Build Customer Loyalty and Trust with These 4 Simple Emails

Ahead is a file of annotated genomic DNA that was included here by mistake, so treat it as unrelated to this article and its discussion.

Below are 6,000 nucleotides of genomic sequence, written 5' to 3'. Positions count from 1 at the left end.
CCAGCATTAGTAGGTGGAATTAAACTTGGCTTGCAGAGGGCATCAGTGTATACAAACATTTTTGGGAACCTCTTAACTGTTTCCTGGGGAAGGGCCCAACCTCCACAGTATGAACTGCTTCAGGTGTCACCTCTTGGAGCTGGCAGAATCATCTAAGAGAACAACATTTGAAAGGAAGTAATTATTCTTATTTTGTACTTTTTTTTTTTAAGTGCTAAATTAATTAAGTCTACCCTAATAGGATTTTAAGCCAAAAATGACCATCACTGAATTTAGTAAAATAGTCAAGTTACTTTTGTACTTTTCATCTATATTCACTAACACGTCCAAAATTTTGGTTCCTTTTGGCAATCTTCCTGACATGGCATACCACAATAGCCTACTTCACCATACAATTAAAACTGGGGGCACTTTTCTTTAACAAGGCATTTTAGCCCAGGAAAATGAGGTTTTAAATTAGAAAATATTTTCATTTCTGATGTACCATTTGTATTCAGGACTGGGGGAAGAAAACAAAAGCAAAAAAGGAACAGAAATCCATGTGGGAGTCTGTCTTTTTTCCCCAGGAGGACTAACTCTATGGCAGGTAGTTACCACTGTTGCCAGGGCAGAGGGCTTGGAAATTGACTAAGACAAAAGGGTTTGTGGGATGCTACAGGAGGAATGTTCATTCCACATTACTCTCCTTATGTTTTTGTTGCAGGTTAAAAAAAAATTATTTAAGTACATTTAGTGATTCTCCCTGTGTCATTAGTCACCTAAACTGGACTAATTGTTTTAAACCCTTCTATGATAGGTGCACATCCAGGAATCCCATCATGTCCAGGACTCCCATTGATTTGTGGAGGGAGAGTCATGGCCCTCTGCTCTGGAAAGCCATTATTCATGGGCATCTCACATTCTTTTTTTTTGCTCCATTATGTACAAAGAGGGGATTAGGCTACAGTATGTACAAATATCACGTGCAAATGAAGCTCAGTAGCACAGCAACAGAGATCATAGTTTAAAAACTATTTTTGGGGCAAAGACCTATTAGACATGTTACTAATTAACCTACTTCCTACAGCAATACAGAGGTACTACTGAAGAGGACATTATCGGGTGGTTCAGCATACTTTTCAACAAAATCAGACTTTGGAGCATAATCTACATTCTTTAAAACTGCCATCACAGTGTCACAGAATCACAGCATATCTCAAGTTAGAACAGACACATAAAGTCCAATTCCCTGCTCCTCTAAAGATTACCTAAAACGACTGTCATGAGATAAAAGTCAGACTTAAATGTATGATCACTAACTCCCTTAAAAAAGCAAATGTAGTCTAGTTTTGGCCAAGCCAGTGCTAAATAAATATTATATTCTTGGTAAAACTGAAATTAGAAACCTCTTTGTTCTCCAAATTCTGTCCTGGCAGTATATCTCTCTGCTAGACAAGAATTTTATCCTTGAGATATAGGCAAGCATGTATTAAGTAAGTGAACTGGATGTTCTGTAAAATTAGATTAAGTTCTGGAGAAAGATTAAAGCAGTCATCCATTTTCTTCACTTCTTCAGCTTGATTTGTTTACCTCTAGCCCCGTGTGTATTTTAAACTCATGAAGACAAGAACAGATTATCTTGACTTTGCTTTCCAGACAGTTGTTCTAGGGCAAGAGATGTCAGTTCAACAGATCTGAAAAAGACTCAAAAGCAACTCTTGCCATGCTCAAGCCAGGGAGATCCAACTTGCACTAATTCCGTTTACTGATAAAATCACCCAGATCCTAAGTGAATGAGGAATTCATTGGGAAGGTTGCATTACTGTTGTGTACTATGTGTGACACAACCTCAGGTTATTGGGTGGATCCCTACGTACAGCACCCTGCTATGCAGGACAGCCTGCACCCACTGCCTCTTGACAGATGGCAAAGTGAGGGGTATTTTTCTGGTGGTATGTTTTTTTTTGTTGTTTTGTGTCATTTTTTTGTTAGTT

Image-Loyalty-2-790x310     Congratulations! You have a new sign up to your email list. Now don’t blow it. With one wrong step, this new person on your list may decide they don’t want to hear from your business anymore. They’ll unsubscribe from your emails, and you’ll lose contact forever. But if you play your cards right, you can build on their initial interest by interacting with them in a way that proves — without a shadow of a doubt — that they can trust your business. Your emails will create a loyal, devoted follower who looks forward to hearing from your business. This can only occur over time, and it’s crucial you make it happen with carefully measured steps. My recommendation? Send them the four emails below. They’ll work wonders to make the new person on your list feel welcome, special, and appreciated. 1. The Welcome — and “Here’s What to Expect” — Email If you only choose to implement one idea from this blog post, make it this one. An effective welcome email can make or break the relationship with your customer. Why? Because this is the email that goes out directly after they’ve signed up and asked for information from you. Their interest is at a peak: they’ve just taken action on it. So sending them a compelling, friendly, engaging email at this stage is crucial. Here’s a recipe for a successful welcome email: One sentence welcoming them to your community. One sentence that explains who your business helps. One sentence that shares how you help. One sentence that states your core belief or mission. One to three sentences that explain what they’ll be receiving (see ideas below for what to send). One sentence that states how often they’ll hear from you. One sentence thanking them again for joining your community. Here’s what this may look like: “Welcome to the Big Brand System community of readers. Big Brand System helps small business owners who need to market their businesses themselves. Our educational resources show you how to combine good design practices with strategic marketing so you can grow your business. We believe every small business deserves to have a BIG brand! For the next few weeks, you’ll receive a series of emails called “Design 101.” These will arrive in your inbox every few days. On Saturdays, you’ll get the exclusive Weekend Digest newsletter, with resources, links, and information to help you market your business. We’re glad you’ve joined us, and we’re looking forward to staying in touch.” Set the tone for future emails with a friendly, welcoming first email. Use this very first message to let them know what to expect so you can meet those expectations over time, and begin to build trust. 2. The Useful, Informative Autoresponder Series Autoresponders are the ultimate “set it and forget it” marketing technique. You create a series of emails which are sent automatically to your new subscribers. You can set intervals of time between each message so that your new subscribers hear from you on a regular basis. What kind of information can you include in an autoresponder? Information that will make your reader a more informed consumer. You could send a series of lessons, articles, or checklists with information they need to understand to interact with the services or products you offer. Resource-rich messages that encourage, engage, and entertain your reader. Emails that follow up after a purchase and share additional information to help them make the most of what they bought (and encourage them to consider another purchase). It takes a lot of thought to set up effective autoresponders, but it’s worth it. To create an effective series, ask yourself, “What does my prospect or customer need at this stage of their interaction with my business?” For example, if they’re still gathering information to make a purchase, you’ll send them resources for that. If they’ve already purchased, you can send them resources to make the most of what they bought. Deliver what they need when they need it, and you’ll have satisfied customers who want to stay in contact with your business. 3. The Check-In and Feedback Request Email After your prospect or customer has been on your list for a while, it’s a good idea to send a “check-in” email. Sometimes this is sent as a plain text email so it looks more personal. In this message, you can: Thank them again for signing up for your information Ask them if they’re enjoying the information they’re getting from you Let them know you’d love to hear from them. You can ask them to “click reply” and send along any questions or suggestions they may have. Send them to an online survey. If you’d rather not sort through email replies in your inbox, you can create a short online survey and ask them to take it. The most helpful survey answers are often in response to open-ended questions, so be willing to leave space for your reader to write what they’d like to communicate. Feedback request emails establish your business as one that listens to its customers. And when you make changes based on the feedback you get, be sure to mention that in your announcement. 4. The Exclusive Benefit Email I know what you’re thinking: isn’t “exclusive benefits emails” just a fancy way of saying “sales emails”? Yes, it is. But I’m asking you to re-think your approach to sales emails you send out. People who have signed up to your email list are interested in your business to a degree that they’re willing to let you into their inboxes. That should be considered an honor and a privilege. So make them feel special. Don’t bombard them with offers: come up with exclusive discounts and invitations that only go to them (and be sure to let them know that no one else is getting what you’re sending them). A few ideas: A special discount or coupon code that’s only for people on your email list An exclusive invitation to a members-only event, whether it’s in person or online Early access to a new product, service, or other offering Of course you need to make offers sparingly, even when they’re generous. No one wants to stay subscribed to an email list where they’re being pitched at in message after message. But when you approach your sales emails with the idea of giving something rather than receiving something, your readers will sense that you’re looking out for their best interests. They’ll be grateful they’re getting exclusive offers because they were smart enough to sign up to your email list. Start building trust with these four simple emails When you welcome your new subscribers, send them useful information, ask for feedback, and send them occasional exclusive offers, you’ll build loyalty and trust, and find yourself with an email list of raving fans. Don’t wait: use the information here and start putting together these powerful emails for your business today.   Questions? Let’s hear them in the comments section.   By :Pamela Wilson